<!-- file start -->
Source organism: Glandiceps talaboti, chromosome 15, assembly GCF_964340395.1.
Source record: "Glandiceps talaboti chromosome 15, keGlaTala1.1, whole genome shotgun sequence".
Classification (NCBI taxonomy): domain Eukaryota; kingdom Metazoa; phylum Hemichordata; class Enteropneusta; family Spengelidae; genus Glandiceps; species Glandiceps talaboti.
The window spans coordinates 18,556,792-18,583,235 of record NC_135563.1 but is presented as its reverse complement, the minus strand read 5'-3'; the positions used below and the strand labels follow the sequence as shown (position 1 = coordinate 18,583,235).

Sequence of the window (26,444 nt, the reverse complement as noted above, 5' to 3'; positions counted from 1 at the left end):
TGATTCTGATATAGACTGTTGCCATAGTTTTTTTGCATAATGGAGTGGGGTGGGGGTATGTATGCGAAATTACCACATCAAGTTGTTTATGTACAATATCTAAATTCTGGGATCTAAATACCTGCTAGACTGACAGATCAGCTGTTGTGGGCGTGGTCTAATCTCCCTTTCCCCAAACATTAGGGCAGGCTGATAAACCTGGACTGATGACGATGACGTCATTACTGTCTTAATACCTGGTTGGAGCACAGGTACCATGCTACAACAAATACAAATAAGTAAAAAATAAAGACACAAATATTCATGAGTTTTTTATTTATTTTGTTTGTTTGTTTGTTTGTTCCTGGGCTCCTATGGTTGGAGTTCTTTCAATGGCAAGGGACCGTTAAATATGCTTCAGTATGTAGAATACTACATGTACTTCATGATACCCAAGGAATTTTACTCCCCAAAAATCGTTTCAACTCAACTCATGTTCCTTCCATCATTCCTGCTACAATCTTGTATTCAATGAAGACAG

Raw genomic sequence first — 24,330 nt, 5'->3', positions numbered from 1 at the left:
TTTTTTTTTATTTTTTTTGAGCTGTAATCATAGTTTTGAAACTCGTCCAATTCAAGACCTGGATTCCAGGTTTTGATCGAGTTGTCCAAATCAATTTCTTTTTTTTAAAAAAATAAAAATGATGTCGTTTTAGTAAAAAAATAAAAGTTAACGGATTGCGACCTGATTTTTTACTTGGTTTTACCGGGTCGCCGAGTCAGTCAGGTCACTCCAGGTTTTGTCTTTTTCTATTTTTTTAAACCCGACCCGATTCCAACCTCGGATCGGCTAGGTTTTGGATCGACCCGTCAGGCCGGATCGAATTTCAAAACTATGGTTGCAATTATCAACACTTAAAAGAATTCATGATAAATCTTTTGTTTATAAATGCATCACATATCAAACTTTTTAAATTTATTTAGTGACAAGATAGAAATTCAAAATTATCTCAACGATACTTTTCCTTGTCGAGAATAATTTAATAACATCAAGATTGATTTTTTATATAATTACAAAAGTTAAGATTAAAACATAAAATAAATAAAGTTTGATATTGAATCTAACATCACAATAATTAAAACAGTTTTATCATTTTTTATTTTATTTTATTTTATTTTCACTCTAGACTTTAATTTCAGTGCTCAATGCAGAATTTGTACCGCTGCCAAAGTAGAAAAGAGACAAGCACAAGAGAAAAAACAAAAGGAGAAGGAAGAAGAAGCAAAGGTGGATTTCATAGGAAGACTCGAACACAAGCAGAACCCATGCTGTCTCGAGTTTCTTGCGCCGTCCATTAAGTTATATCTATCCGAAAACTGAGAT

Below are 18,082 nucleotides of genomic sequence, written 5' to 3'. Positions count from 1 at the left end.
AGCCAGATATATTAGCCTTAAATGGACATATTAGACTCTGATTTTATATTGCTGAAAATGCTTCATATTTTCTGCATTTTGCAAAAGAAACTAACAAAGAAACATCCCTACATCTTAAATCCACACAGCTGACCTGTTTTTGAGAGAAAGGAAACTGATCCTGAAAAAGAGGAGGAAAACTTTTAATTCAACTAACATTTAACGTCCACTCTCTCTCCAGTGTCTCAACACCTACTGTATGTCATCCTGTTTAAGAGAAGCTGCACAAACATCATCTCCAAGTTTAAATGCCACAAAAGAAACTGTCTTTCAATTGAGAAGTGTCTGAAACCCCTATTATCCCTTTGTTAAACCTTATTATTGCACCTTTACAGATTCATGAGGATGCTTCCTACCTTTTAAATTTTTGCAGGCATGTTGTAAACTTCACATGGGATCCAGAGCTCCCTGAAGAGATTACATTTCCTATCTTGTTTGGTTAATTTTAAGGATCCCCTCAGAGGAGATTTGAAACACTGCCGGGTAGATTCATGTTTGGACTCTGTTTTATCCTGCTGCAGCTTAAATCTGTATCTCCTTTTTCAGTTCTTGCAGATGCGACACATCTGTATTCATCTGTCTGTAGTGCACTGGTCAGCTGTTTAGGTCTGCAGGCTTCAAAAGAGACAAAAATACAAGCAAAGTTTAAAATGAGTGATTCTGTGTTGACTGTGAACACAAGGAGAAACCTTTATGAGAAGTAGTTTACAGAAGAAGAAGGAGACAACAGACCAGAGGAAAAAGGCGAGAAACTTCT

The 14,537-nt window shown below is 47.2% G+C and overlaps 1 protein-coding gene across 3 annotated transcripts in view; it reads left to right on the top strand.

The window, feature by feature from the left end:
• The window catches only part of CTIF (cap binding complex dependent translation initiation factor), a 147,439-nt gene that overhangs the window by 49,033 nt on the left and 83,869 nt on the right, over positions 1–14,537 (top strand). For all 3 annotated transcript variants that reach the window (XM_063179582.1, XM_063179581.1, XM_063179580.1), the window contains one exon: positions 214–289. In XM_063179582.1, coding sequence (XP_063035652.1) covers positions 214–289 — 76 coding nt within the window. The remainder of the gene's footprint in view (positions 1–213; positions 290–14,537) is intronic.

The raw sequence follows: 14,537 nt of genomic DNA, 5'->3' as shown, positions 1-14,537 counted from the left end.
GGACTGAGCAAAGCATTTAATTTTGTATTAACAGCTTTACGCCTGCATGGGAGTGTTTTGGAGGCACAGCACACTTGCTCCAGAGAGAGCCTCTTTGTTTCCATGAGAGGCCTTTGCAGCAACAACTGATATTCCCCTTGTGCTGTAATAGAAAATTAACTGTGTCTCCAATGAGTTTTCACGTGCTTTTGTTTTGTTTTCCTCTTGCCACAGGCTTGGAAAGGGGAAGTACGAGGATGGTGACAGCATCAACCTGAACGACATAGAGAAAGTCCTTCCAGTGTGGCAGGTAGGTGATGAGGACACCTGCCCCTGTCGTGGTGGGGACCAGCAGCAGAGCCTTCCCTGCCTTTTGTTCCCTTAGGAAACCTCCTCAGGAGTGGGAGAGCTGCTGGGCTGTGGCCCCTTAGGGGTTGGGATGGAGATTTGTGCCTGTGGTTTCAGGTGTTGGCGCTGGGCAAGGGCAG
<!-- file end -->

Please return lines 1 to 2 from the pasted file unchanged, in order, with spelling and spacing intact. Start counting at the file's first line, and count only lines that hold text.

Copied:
Source organism: Glandiceps talaboti, chromosome 15, assembly GCF_964340395.1.
Source record: "Glandiceps talaboti chromosome 15, keGlaTala1.1, whole genome shotgun sequence".